The Hunger Spoilers (Movie Review)

First, I wanted to say that The Hunger Games movie is” The Hunger Games Lite” or “The Diet Hunger Games.”  Then I thought about that.  Then I changed it to “The Moderately Well Fed Games.”  A lot of people are saying how accurate a portrayal this movie is, and how much they feel it did justice to the book.  But the truth is…I’m not very happy with it.  And I think I’ve figured out why there’s such a big difference.  Most of the time when I go to see the movie adaptation of a book, I bring the book with me.  I keep my mind open to the fact that it will be a version of the book, not the thing itself, but the main story is still something I automatically infuse into the film myself.  Even if I think parts might be incomprehensible to people who haven’t read the book, I can enjoy it because I know the story and this is just getting to see certain parts brought alive, or spins on those parts.  What most people are saying about this movie being wonderful seems to fall into this category.  They say not everything can be shown, that what was there followed the book, that most of the new parts showed aspects of the story, and that the acting felt true to the characters.  All this is precisely what usually makes me happy when seeing book adaptations.  However, for me, “The Hunger Games” was always clearly meant to become a movie, and I thought of it as such when reading.  In fact, I thought of it as so completely meant to be a movie that when I went to that theater I didn’t bring any part of the books with me.  I wanted to be shown the story all over again, confident that everything could be retold properly with such a visually written work.  I went into that movie theater with nothing…and left without that much more.

Perhaps if I’d brought the books and remembered my Katniss and characters from the read experience, or imposed my knowledge of the system and how intricate and devastating it is to everyone involved, then I could have simply seen “The Hunger Games” movie as an accurate, well-acted portrayal of parts of that story I already knew.  Wanting to be told the story anew, with nothing read into what they were showing at all, it fell flat.  Or rather, it shook around and made me dizzy with the camerawork, and then fell flat.  I’d been waiting to feel the building tension and trauma as Katniss considers what tactics have worked before, wonders whether Peeta is trying to make her soft so she’ll be easier to kill, runs because she knows she is supposed to run, deciphers what the parachutes mean, smiles so the sponsors can see her acting “in love”, and puzzles constantly over whether Peeta actually saved her from Cato or not.  Waiting to see the various tributes’ strategies played out in ways that never materialized.  Expecting to see the capitol citizens cheering their tributes’ violence, or pouting over their tributes’ death because they have to hand over money.  None of it happens.  I have other nitpicks with the film that are more about my own taste, like Haymitch evidently thinking he’s drunk in a western instead of seriously alcoholic, seeing small, gray wargs (from Lord of the Rings) in the finale instead of wolf muttations, or finding Cinna’s wondrous outfits decidedly lacking.  But all of these things would have been mere irritations in a film where more is happening.  In a movie where we’re following a shaky camera around seeing the occasional death out of context, watching Katniss grow afraid or perform certain scenes without appearing to consider the audience as important (other than Gale), or react much to the other tributes’ deaths at all instead of feeling happy, upset, or increasingly paranoid after each one, and there’s no real developed relationships between the Star-crossed lovers or even really Katniss and Rue (no growing respect for Rue’s healing skills, no conversations about home, no listening to Rue’s impressions of Peeta), these irritating nitpicks stand out as big problems.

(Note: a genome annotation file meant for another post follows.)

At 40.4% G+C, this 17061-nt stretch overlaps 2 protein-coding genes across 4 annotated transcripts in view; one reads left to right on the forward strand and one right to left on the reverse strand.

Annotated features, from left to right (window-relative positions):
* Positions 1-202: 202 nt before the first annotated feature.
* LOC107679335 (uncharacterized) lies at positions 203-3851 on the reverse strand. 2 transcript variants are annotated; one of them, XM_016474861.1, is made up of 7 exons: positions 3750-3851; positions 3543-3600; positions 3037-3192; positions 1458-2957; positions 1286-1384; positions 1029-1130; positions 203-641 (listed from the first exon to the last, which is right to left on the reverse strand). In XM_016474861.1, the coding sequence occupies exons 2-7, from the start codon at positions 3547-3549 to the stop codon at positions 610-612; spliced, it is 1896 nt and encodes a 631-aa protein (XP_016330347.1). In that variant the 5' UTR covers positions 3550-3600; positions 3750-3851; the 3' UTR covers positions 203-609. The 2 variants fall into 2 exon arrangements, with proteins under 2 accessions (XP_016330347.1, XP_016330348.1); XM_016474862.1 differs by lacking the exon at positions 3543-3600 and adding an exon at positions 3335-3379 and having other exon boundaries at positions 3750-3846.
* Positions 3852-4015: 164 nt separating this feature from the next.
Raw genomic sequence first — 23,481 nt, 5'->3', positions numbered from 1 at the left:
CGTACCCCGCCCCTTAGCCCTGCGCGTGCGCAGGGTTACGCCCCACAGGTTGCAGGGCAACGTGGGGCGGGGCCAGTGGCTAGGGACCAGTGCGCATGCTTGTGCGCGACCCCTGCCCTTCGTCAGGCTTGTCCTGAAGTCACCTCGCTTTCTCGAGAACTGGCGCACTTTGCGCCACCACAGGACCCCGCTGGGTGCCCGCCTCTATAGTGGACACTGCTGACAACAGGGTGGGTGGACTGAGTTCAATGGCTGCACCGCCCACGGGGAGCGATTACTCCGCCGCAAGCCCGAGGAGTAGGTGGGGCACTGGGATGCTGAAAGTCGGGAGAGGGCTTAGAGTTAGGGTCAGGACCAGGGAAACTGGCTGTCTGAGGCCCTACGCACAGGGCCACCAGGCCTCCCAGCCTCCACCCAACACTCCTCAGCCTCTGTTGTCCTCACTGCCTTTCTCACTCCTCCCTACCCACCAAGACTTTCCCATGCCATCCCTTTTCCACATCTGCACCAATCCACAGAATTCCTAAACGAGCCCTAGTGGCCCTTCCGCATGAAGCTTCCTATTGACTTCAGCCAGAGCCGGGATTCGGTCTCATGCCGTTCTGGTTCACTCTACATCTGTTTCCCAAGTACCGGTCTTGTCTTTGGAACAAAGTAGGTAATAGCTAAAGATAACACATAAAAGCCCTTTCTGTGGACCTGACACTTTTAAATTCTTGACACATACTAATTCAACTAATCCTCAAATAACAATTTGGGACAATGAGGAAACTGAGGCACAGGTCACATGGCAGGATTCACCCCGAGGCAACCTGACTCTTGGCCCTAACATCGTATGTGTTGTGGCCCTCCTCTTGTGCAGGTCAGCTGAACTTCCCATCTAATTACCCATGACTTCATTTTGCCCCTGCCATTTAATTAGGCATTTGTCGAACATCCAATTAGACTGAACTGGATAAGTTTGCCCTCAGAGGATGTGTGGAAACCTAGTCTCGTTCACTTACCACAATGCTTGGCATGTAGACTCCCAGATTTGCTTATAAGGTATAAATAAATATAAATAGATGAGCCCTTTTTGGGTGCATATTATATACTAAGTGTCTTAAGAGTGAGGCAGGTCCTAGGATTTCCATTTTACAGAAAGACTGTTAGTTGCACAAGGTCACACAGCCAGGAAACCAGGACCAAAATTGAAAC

What I did like about the movie was the sequence where Rue’s death led to the riot, the opening Reaping sequence, Katniss’ ranking session, all things Snow and Effie, and anything relating to Seneca.  The altered death scene where he faces down the bowl of shining berries felt incredibly satisfying.  The riot scene genuinely moved me.  Other than that, though…there just wasn’t enough of the true hungers, desperations, or tiny victories consistently given throughout the book to keep my attention on anything but the nuisances that plague every movie adaptation of a book….and usually do not bother me so much.  Hence, I find this movie a poor addition to “The Hunger Games.”  The books just show how much more everyone has to be hungry for and how much the games force them to stake.  The movie finds the baseline of children’s lives plenty enough and leaves out all the other pressures and gambles that bring this story to life.

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